Yacht ropes: a brief guide to cover materials
by Calanach Finlayson 3 Feb 01:00 PST
Yacht ropes: a brief guide to cover materials © upffront.com
All sailing boats need ropes. But what is required of a rope varies greatly depending on the application. A vang purchase system demands different characteristics to a sheet, just as a halyard on a cruising boat can differ greatly to that on a grand prix racing yacht.
Typically we don’t need to worry about the details too much as manufacturers tend to target their product lines: ‘cruising sheet’, ‘performance halyard’ etc. But what really differentiates these ropes on a technical level and which materials are responsible for providing the various characteristics? In this article we give a brief overview of some of the fibres most commonly found in modern rope covers.
A quick note on cores
A double braid rope has a core and a cover. The core is what gives the rope its strength and stretch properties. The cover determines the handling characteristics of the rope and its performance in jammers, on winches etc. Core materials are most commonly one of two types: UHMWPE (such as Dyneema®) and Polyester.
Polyester is the more affordable option and used widely on cruising boats. Most Polyester cored ropes also have a simple Polyester cover. It is only once we look at higher performance ropes with UHMWPE cores that we start to see diversity in cover materials as will be the focus of this article.
Most performance yacht ropes feature a blend of materials in the cover to achieve a combination of characteristics for a specific application. The following table summarises some of the most common fibres used:
|Material||Grip||Heat Resistance||UV Resistance||Abrasion Resistance|
Polyester (PET) is the workhorse of modern rope covers. A pure polyester braided cover can be slippery when new but becomes grippy after a few uses and offers good all-round properties, making it the go-to for cruisers and cruiser/racers. The drawback of polyester is its relatively low melting point. A polyester cover can easily start to melt during a big ease of a highly loaded spinnaker sheet due to the heat generated by friction.
Polyester is often used as the base material for blending in other fibres.
The Technora branded aramid fibre is renowned for excellent heat resistance making ideal for high-speed lines. Technora is susceptible to UV degradation but is a fitting counterpart to polyester. Technora/polyester covers are used widely on performance cruisers and racing boats. This makes an all-round performance rope suitable for sheets, halyards and control lines.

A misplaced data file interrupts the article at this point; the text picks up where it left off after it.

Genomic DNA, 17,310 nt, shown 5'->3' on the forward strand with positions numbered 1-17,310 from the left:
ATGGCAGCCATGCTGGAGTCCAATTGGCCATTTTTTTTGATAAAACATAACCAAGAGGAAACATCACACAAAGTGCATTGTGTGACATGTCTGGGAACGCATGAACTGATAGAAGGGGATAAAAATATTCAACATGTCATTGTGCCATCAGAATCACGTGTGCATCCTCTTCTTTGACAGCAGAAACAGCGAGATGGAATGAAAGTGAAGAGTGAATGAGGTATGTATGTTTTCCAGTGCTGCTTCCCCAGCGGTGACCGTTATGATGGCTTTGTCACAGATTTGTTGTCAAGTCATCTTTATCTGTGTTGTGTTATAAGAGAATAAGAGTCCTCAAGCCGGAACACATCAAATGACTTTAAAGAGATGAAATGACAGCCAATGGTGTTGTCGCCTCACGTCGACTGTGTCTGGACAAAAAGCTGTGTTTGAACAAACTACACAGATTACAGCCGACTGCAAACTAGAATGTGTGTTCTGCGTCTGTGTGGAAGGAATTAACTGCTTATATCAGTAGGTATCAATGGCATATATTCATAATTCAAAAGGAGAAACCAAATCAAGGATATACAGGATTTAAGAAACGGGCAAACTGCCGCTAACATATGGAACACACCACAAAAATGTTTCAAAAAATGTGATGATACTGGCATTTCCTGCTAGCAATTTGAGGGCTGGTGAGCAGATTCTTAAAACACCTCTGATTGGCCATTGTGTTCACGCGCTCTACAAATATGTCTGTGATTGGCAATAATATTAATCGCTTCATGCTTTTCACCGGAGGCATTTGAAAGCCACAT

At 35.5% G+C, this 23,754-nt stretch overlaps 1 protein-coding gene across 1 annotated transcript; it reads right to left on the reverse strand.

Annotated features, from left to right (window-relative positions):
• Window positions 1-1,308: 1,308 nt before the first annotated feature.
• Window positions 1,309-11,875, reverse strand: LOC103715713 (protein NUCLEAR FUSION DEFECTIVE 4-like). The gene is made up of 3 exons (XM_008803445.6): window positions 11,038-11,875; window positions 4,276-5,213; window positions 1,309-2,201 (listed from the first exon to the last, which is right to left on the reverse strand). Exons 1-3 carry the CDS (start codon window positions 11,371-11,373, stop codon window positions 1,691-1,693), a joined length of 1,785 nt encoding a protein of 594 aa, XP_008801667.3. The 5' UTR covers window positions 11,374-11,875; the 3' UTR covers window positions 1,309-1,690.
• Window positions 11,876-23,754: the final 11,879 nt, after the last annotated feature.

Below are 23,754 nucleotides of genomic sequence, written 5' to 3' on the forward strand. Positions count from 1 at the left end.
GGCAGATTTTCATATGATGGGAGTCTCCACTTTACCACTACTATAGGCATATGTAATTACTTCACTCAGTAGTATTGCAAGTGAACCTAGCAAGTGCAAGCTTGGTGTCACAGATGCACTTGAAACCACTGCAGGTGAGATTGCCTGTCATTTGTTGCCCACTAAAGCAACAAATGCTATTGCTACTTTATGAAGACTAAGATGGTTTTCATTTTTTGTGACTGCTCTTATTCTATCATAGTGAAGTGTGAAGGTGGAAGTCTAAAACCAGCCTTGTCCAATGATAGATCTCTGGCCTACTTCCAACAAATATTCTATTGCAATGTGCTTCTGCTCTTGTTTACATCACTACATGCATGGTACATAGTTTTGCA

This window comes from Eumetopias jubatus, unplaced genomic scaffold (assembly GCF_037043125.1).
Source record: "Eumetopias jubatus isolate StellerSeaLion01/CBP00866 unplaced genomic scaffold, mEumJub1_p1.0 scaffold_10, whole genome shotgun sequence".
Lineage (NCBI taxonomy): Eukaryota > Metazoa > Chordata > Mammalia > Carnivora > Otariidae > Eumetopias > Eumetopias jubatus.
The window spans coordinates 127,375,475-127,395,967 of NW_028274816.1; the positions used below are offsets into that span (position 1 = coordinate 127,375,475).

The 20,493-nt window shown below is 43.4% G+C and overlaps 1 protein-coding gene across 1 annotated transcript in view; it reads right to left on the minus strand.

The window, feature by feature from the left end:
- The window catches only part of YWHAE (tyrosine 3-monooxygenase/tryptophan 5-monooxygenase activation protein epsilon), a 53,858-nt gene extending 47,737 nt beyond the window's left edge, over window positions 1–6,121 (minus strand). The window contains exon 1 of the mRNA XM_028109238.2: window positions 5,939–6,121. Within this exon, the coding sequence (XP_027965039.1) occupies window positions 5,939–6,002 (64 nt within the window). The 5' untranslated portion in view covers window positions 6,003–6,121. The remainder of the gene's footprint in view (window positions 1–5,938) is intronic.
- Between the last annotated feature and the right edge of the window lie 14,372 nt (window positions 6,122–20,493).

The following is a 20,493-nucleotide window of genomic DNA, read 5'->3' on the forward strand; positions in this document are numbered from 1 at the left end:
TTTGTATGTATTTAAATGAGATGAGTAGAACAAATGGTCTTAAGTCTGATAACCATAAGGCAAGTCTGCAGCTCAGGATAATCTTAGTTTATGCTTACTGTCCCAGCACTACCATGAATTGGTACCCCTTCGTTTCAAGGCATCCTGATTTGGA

Cordura is a Nylon based fibre which is specially treated to create a rough texture. With similar properties to polyester, Cordura offers excellent grip from first use without needing to wear in. Cordura is often blended into high performance lines to increase their grip properties.
Famous for being super lightweight and stronger than steel, Dyneema and other UHMWPE fibres are most commonly used as core materials. However, Dyneema also has an application as a cover material offering low friction, good UV stability and abrasion resistance. Pure Dyneema covers can be added to exposed sheet and halyard ends to reduce friction and wear through blocks/sheaves.
Dyneema is also blended with other materials to add wear resistance and UV stability. Dyneema has a limited resistance to temperature.
Zylon is a brand name for PBO and is often used as a core material for rigging cables due to its high strength characteristics and stability under static load. PBO is used pure or as a blend in braided rope covers offering heat resistance and smooth control on a winch.
Typical applications include runner tails on grand prix race yachts. The lifespan of the material is relatively short due to high UV degradation.
Vectran is spun from liquid crystal polymer and is one of the highest strength and lowest elongation fibres after PBO. Vectran offers good grip and resistance to abrasion and heat. Vectran is typically blended with polyester or polyester/Technora for high load lines, aft guys or runners. Vectran is subject to UV degradation.
Kevlar is another Aramid fibre but has been somewhat superseded by Technora. Kevlar is still used in blended covers together with Polyester or Dyneema to add heat resistance.
We have summarised 7 different modern fibres commonly used in cover braids for sailing ropes. Of course many other fibres exist but these are often close relatives to those listed above, for example further aramids (like Technora and Kevlar) and a variety of UHMWPE materials (like Dyneema). Some manufacturers also produce their own brand fibres.
When choosing a new rope it’s worth having a general understanding of the different materials and their characteristics. Polyester covers are the starting point and suitable for most applications. Upgrading to a polyester/Technora blend can make a big difference for high-speed lines such as spinnaker sheets but also offer better grip and endurance for halyards and other lines.
Cordura offers superb grip at an affordable price, great for halyards.
Adding Dyneema to a cover provides excellent endurance particularly for highly loaded control lines in aggressive clutches or sheets for example on the 49er, Nacra etc.
Zylon/PBO is a specialist fibre used on high-load lines requiring good grip and precise control, such as runner tails on grand prix racing yachts or sheets on Olympic classes.
Vectran and Kevlar offer generally similar properties of heat resistance and grip. Suitable for sheets or halyards.